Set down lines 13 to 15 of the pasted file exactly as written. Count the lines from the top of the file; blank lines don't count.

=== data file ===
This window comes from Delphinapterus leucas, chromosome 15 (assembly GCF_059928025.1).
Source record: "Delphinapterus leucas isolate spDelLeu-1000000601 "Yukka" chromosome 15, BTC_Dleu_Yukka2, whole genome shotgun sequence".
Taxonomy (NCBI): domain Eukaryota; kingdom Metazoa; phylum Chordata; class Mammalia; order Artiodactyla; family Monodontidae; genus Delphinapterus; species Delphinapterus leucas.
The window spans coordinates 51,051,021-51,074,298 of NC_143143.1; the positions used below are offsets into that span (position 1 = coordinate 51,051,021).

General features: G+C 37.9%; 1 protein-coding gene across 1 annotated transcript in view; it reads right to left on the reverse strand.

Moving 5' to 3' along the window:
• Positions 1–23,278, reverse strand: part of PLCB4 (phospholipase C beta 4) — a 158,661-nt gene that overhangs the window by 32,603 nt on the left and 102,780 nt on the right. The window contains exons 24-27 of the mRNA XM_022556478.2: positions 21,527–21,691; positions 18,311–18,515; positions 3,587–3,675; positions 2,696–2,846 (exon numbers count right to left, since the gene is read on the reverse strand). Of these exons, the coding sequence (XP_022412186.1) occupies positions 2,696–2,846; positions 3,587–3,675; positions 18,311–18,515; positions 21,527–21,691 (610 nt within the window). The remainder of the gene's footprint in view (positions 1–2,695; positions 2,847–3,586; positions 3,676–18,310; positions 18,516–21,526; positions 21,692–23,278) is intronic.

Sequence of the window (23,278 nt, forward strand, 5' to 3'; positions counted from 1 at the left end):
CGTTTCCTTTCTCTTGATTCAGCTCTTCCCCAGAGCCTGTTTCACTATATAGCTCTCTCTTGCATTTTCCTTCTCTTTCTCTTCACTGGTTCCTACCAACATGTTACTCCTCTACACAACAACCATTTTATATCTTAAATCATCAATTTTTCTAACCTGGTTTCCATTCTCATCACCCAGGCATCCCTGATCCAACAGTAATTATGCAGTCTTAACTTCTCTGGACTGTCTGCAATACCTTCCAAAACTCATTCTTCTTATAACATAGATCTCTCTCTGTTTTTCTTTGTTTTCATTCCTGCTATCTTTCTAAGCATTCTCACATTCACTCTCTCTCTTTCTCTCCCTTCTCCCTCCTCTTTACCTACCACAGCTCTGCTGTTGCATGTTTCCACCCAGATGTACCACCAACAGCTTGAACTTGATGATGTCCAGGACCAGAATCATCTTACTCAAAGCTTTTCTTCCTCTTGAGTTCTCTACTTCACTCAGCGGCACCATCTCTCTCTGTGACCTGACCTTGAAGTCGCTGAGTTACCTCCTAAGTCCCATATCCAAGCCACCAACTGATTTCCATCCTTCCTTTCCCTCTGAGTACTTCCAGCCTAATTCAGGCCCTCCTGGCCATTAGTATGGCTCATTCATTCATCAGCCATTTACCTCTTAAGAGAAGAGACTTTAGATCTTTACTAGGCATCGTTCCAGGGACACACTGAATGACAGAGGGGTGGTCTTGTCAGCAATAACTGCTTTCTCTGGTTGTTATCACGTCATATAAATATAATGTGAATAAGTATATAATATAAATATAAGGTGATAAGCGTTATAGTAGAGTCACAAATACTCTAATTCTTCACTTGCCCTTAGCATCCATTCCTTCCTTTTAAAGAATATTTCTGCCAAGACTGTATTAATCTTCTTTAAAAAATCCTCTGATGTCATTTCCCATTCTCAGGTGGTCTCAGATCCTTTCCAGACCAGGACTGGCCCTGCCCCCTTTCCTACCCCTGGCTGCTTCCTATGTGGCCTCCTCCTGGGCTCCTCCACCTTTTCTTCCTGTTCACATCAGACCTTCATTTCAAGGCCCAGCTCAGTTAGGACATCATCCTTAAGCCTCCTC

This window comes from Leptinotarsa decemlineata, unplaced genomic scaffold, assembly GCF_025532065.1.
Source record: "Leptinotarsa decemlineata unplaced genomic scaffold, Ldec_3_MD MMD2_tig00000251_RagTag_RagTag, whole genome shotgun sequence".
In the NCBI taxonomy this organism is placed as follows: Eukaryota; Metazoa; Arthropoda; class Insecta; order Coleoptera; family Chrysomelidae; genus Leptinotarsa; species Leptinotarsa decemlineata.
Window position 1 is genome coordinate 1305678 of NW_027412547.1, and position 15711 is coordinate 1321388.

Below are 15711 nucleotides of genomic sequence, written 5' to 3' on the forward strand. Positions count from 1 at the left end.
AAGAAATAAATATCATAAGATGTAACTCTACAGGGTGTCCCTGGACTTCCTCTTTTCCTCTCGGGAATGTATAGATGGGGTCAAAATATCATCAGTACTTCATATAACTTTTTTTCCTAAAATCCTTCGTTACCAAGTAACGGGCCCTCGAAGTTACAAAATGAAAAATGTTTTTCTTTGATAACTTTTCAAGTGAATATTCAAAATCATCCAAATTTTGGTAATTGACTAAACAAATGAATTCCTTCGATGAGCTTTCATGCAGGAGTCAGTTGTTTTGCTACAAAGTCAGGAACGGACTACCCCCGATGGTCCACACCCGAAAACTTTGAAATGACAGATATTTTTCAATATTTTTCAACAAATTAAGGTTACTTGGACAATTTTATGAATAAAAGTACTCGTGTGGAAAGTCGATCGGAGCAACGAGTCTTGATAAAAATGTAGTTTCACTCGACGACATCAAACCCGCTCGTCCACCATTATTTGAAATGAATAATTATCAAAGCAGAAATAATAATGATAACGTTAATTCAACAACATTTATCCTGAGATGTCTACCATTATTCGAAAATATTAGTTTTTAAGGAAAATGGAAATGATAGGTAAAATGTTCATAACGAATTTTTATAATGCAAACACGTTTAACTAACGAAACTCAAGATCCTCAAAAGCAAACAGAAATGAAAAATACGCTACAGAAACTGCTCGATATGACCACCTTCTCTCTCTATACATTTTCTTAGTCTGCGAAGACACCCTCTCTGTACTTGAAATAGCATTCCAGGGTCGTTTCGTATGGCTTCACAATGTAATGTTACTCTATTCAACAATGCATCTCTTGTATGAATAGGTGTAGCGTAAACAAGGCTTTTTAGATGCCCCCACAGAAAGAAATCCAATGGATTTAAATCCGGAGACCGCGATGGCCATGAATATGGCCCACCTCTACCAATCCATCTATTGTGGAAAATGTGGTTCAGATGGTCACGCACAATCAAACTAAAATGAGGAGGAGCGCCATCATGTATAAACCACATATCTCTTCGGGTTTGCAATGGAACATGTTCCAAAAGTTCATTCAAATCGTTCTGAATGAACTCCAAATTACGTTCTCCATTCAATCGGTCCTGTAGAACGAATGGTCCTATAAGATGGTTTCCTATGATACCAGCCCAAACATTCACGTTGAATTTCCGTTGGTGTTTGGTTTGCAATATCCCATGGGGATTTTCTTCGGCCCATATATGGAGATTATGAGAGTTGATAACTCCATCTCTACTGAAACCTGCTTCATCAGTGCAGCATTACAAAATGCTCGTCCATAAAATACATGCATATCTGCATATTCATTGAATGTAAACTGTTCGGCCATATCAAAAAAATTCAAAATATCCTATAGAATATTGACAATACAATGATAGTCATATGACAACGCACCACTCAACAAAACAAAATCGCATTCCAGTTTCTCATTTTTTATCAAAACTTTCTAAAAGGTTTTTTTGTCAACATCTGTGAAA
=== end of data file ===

Window position 1 is genome coordinate 1305678 of NW_027412547.1, and position 15711 is coordinate 1321388.

Below are 15711 nucleotides of genomic sequence, written 5' to 3' on the forward strand. Positions count from 1 at the left end.
AAGAAATAAATATCATAAGATGTAACTCTACAGGGTGTCCCTGGACTTCCTCTTTTCCTCTCGGGAATGTATAGATGGGGTCAAAATATCATCAGTACTTCATATAACTTTTTTTCCTAAAATCCTTCGTTACCAAGTAACGGGCCCTCGAAGTTACAAAATGAAAAATGTTTTTCTTTGATAACTTTTCAAGTGAATATTCAAAATCATCCAAATTTTGGTAATTGACTAAACAAATGAATTCCTTCGATGAGCTTTCATGCAGGAGTCAGTTGTTTTGCTACAAAGTCAGGAACGGACTACCCCCGATGGTCCACACCCGAAAACTTTGAAATGACAGATATTTTTCAATATTTTTCAACAAATTAAGGTTACTTGGACAATTTTATGAATAAAAGTACTCGTGTGGAAAGTCGATCGGAGCAACGAGTCTTGATAAAAATGTAGTTTCACTCGACGACATCAAACCCGCTCGTCCACCATTATTTGAAATGAATAATTATCAAAGCAGAAATAATAATGATAACGTTAATTCAACAACATTTATCCTGAGATGTCTACCATTATTCGAAAATATTAGTTTTTAAGGAAAATGGAAATGATAGGTAAAATGTTCATAACGAATTTTTATAATGCAAACACGTTTAACTAACGAAACTCAAGATCCTCAAAAGCAAACAGAAATGAAAAATACGCTACAGAAACTGCTCGATATGACCACCTTCTCTCTCTATACATTTTCTTAGTCTGCGAAGACACCCTCTCTGTACTTGAAATAGCATTCCAGGGTCGTTTCGTATGGCTTCACAATGTAATGTTACTCTATTCAACAATGCATCTCTTGTATGAATAGGTGTAGCGTAAACAAGGCTTTTTAGATGCCCCCACAGAAAGAAATCCAATGGATTTAAATCCGGAGACCGCGATGGCCATGAATATGGCCCACCTCTACCAATCCATCTATTGTGGAAAATGTGGTTCAGATGGTCACGCACAATCAAACTAAAATGAGGAGGAGCGCCATCATGTATAAACCACATATCTCTTCGGGTTTGCAATGGAACATGTTCCAAAAGTTCATTCAAATCGTTCTGAATGAACTCCAAATTACGTTCTCCATTCAATCGGTCCTGTAGAACGAATGGTCCTATAAGATGGTTTCCTATGATACCAGCCCAAACATTCACGTTGAATTTCCGTTGGTGTTTGGTTTGCAATATCCCATGGGGATTTTCTTCGGCCCATATATGGAGATTATGAGAGTTGATAACTCCATCTCTACTGAAACCTGCTTCATCAGTGCAGCATTACAAAATGCTCGTCCATAAAATACATGCATATCTGCATATTCATTGAATGTAAACTGTTCGGCCATATCAAAAAAATTCAAAATATCCTATAGAATATTGACAATACAATGATAGTCATATGACAACGCACCACTCAACAAAACAAAATCGCATTCCAGTTTCTCATTTTTTATCAAAACTTTCTAAAAGGTTTTTTTGTCAACATCTGTGAAA